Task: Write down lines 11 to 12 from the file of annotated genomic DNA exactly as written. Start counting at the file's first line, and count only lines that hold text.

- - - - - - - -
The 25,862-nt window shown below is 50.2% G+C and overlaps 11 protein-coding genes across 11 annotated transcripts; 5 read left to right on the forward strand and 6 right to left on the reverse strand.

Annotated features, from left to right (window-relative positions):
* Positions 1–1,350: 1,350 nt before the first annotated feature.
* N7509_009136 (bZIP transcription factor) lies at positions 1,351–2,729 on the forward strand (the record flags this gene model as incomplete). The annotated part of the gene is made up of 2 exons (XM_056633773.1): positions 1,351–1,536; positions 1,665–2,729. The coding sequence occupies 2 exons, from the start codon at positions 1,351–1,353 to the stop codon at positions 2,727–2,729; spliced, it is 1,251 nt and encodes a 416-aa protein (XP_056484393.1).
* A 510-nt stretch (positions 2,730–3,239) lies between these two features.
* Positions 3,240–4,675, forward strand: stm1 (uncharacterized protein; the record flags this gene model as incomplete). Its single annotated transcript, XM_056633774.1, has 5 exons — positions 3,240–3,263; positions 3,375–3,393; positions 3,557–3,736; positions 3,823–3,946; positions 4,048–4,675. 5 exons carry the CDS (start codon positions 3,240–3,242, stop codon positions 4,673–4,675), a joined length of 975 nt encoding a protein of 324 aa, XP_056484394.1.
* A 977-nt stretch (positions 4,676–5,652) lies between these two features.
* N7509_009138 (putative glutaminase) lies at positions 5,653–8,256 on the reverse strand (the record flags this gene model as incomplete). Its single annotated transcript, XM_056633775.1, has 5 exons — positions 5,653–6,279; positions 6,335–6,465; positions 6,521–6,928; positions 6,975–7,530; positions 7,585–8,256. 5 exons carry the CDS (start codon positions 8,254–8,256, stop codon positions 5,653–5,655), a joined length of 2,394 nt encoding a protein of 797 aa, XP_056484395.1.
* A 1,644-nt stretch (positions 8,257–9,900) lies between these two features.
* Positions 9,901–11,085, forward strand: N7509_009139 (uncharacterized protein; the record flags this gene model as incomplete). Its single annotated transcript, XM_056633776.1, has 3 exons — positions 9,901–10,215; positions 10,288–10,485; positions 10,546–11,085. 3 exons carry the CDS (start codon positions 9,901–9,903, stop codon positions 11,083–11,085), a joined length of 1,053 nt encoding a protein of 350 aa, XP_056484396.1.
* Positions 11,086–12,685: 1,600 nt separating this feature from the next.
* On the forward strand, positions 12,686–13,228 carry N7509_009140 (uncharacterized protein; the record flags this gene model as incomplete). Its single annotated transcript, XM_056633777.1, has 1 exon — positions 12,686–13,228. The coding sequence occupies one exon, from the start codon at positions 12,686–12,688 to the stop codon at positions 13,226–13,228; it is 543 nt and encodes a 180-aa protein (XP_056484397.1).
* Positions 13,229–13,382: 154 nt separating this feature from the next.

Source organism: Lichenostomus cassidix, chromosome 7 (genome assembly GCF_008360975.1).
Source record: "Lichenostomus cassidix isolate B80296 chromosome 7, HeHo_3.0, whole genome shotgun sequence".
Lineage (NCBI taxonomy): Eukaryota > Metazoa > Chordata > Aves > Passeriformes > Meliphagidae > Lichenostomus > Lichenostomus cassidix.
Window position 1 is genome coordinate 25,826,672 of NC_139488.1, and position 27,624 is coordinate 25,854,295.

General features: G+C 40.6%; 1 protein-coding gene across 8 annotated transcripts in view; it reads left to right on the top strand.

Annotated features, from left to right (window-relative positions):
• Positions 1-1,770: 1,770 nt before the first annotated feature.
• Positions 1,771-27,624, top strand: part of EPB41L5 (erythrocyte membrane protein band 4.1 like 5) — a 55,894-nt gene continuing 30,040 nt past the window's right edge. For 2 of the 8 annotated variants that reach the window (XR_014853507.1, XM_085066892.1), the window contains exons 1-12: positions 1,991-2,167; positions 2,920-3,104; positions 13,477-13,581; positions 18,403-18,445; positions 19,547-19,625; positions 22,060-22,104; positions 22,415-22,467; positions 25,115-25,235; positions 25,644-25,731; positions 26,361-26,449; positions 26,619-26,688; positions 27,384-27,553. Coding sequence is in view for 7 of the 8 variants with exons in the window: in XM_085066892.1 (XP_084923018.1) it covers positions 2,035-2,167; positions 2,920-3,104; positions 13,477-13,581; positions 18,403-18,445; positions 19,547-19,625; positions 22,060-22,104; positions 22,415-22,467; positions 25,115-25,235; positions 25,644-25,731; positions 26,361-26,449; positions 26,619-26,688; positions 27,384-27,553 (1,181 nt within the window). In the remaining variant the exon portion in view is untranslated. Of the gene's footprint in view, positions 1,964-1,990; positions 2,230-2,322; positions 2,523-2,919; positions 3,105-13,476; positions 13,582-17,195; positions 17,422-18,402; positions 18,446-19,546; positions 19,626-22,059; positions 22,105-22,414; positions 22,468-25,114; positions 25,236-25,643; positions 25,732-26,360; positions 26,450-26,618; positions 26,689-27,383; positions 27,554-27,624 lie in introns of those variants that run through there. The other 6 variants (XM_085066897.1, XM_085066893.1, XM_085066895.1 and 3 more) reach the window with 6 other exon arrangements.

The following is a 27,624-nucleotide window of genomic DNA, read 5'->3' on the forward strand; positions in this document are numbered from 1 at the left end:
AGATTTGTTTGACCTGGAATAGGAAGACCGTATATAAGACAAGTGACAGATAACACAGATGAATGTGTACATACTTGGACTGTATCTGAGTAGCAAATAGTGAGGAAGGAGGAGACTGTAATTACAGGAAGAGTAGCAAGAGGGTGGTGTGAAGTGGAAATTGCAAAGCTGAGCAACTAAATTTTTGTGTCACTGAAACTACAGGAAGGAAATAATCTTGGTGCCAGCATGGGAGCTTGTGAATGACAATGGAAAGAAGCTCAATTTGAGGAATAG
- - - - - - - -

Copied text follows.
* Positions 11,086–12,685: 1,600 nt separating this feature from the next.
* On the forward strand, positions 12,686–13,228 carry N7509_009140 (uncharacterized protein; the record flags this gene model as incomplete). Its single annotated transcript, XM_056633777.1, has 1 exon — positions 12,686–13,228. The coding sequence occupies one exon, from the start codon at positions 12,686–12,688 to the stop codon at positions 13,226–13,228; it is 543 nt and encodes a 180-aa protein (XP_056484397.1).